In 1997, six students were charged with sexually assaulting a 13-year-old girl in a boys' bathroom. In 1992, a group of young men attacked two students with a pipe and a machete outside the building. And in 1990, a 15-year-old student was shot in the stomach by another student inside the school.…[In 2002, there were] 10 reported cases of weapons possession at the school, twice as many as during the same period last year, according to police statistics.[2]

The closing of the school was included by Chancellor Joel Klein and Mayor Michael Bloomberg in the education reform policy. The school was closed on June 27, 2005 by the New York City Department of Education.

Current configuration[edit]

The high school has been replaced by seven separate high schools which operate on different floors of the building. Students wear uniforms to distinguish them from the other schools and have separate lunch and dismissal times. The schools, listed by the date of their entry into the campus, are:

  • 2002 - High School for Law, Advocacy, and Community Justice: The school is commonly known as MLK Law, due to its cumbersome official name. The High School for Law, Advocacy, and Community Justice graduated its first class in June 2006, consisting of approximately 60 students. In 2008, the school partnered with M.O.V.E. Inc. to implement a mentorship program.
  • 2002 - High School of the Arts and Technology: The High School of Arts and Technology uses the third floor of the building. Since opening the principal is Ms. Geiger. The students of Arts and Technology are required to wear a black uniform shirt with an Arts and Tech logo. The school has a competition every day before they have a 3 or more day vacation called "Battle of the Classes".
  • 2003 - Manhattan/Hunter College High School for Sciences: Students spend their first three years in classes in the MLK complex. Seniors spend their entire fourth year of high school on the Hunter College campus on the Upper East Side, taking a mix of high school and college-level courses. While many New York City high schools offer students the chance to take college courses, what makes Manhattan Hunter different is the level of support the students receive. Their high school English and social studies teachers travel with them to the college and offer regular classes there. While the students take college courses in math and science, the high school English and social studies teachers offer hand-holding and advice for all the subjects. The college courses in math and science tend to be large lecture classes, with as many as 600 students. A collaboration between Hunter College and the New York City Department of Education, Manhattan/Hunter High School for Science makes an unusual[citation needed] effort to ensure that students are prepared not only for college-level academics, but also for the freedom and responsibility of college life. The new school is designed to address the fact that more than one-third of college students nationally drop out before completing their freshman year[citation needed].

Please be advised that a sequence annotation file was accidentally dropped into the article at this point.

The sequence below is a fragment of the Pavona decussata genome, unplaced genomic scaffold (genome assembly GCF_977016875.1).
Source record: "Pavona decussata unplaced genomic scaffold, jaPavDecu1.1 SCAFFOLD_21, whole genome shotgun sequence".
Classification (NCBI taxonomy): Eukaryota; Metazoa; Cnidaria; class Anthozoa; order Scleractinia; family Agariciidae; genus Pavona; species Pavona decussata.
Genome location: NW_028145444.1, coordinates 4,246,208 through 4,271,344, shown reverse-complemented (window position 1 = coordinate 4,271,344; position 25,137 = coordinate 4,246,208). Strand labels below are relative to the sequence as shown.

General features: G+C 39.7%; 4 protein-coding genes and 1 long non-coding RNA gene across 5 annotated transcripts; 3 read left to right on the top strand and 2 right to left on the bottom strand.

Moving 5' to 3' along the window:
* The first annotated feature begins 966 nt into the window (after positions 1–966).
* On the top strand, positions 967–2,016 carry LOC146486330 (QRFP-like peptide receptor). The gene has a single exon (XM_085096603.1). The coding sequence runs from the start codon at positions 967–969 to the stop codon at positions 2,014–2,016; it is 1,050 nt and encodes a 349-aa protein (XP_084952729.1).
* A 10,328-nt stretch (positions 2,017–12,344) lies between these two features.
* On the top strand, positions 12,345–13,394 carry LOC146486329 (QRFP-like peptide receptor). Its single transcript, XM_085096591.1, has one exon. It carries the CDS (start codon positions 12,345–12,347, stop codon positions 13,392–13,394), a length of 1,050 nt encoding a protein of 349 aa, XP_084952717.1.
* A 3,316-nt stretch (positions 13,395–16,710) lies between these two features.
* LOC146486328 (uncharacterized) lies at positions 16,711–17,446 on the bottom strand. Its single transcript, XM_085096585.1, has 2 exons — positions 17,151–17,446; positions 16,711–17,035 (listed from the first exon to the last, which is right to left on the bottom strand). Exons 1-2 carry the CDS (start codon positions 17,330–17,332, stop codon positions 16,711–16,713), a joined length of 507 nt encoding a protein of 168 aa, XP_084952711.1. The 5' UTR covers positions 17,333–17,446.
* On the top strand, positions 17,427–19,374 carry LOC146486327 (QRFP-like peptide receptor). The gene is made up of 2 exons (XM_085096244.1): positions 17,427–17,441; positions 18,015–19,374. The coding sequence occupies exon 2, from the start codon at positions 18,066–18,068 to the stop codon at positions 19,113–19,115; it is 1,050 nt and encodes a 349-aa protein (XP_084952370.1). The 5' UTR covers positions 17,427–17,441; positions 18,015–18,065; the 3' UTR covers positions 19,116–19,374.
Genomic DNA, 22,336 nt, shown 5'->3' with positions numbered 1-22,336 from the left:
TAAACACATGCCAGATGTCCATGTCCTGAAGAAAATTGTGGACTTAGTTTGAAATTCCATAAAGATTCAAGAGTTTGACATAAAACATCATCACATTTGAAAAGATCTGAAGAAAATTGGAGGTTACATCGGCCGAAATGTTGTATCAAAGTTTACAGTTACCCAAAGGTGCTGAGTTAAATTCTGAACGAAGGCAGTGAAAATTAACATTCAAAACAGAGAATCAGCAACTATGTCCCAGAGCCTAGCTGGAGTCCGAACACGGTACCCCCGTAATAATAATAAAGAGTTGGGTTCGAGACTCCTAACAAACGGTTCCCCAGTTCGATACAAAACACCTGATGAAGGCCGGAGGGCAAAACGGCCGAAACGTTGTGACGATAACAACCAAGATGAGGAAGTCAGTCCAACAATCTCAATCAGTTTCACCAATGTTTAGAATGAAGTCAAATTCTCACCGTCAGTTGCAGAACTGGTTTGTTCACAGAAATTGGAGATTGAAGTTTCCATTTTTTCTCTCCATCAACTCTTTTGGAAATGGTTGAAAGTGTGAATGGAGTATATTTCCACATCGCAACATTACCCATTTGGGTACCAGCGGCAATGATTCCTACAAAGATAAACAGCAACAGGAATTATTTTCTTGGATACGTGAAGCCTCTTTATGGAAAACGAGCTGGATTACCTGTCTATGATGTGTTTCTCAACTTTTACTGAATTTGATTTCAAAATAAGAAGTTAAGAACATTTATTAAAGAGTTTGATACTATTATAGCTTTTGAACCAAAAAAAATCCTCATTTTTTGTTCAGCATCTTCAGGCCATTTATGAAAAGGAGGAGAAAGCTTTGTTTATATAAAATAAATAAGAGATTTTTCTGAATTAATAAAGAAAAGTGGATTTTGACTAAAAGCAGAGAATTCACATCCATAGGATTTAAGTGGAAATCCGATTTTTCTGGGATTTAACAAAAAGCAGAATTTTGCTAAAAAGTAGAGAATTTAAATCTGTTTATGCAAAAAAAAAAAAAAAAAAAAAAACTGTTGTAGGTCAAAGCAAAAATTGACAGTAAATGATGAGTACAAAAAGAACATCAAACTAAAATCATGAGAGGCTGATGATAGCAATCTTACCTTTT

• 2005 - High School for Arts, Imagination And Inquiry[3]
  • 2006 - Urban Assembly School For Media Studies[4]
  • 2006 - Manhattan Theatre Lab High School[5] (founded 2004, move into complex 2006)
  • 2013 - Special Music School High School [6]

References[edit]

Notes

Further reading

External links[edit]

Official websites:

nyc.gov websites: